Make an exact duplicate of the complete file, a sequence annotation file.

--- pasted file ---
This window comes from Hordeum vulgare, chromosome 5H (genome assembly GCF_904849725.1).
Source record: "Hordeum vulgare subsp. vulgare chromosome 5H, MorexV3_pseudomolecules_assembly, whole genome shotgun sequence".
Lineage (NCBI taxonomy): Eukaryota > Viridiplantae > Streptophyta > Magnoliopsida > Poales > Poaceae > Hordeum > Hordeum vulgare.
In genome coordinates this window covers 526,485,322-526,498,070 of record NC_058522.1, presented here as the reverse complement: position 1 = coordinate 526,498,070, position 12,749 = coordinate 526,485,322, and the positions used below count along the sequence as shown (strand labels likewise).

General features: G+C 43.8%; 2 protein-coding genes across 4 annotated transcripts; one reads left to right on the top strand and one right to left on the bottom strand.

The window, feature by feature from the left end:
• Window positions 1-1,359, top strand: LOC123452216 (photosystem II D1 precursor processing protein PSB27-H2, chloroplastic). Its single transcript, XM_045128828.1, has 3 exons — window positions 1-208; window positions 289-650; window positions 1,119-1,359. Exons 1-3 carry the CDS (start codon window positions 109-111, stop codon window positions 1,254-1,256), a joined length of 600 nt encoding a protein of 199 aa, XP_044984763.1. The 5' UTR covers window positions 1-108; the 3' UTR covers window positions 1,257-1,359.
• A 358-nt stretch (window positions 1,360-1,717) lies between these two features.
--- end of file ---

This window comes from Hordeum vulgare, chromosome 5H (genome assembly GCF_904849725.1).
Source record: "Hordeum vulgare subsp. vulgare chromosome 5H, MorexV3_pseudomolecules_assembly, whole genome shotgun sequence".
Lineage (NCBI taxonomy): Eukaryota > Viridiplantae > Streptophyta > Magnoliopsida > Poales > Poaceae > Hordeum > Hordeum vulgare.
In genome coordinates this window covers 526,485,322-526,498,070 of record NC_058522.1, presented here as the reverse complement: position 1 = coordinate 526,498,070, position 12,749 = coordinate 526,485,322, and the positions used below count along the sequence as shown (strand labels likewise).

General features: G+C 43.8%; 2 protein-coding genes across 4 annotated transcripts; one reads left to right on the top strand and one right to left on the bottom strand.

The window, feature by feature from the left end:
• Window positions 1-1,359, top strand: LOC123452216 (photosystem II D1 precursor processing protein PSB27-H2, chloroplastic). Its single transcript, XM_045128828.1, has 3 exons — window positions 1-208; window positions 289-650; window positions 1,119-1,359. Exons 1-3 carry the CDS (start codon window positions 109-111, stop codon window positions 1,254-1,256), a joined length of 600 nt encoding a protein of 199 aa, XP_044984763.1. The 5' UTR covers window positions 1-108; the 3' UTR covers window positions 1,257-1,359.
• A 358-nt stretch (window positions 1,360-1,717) lies between these two features.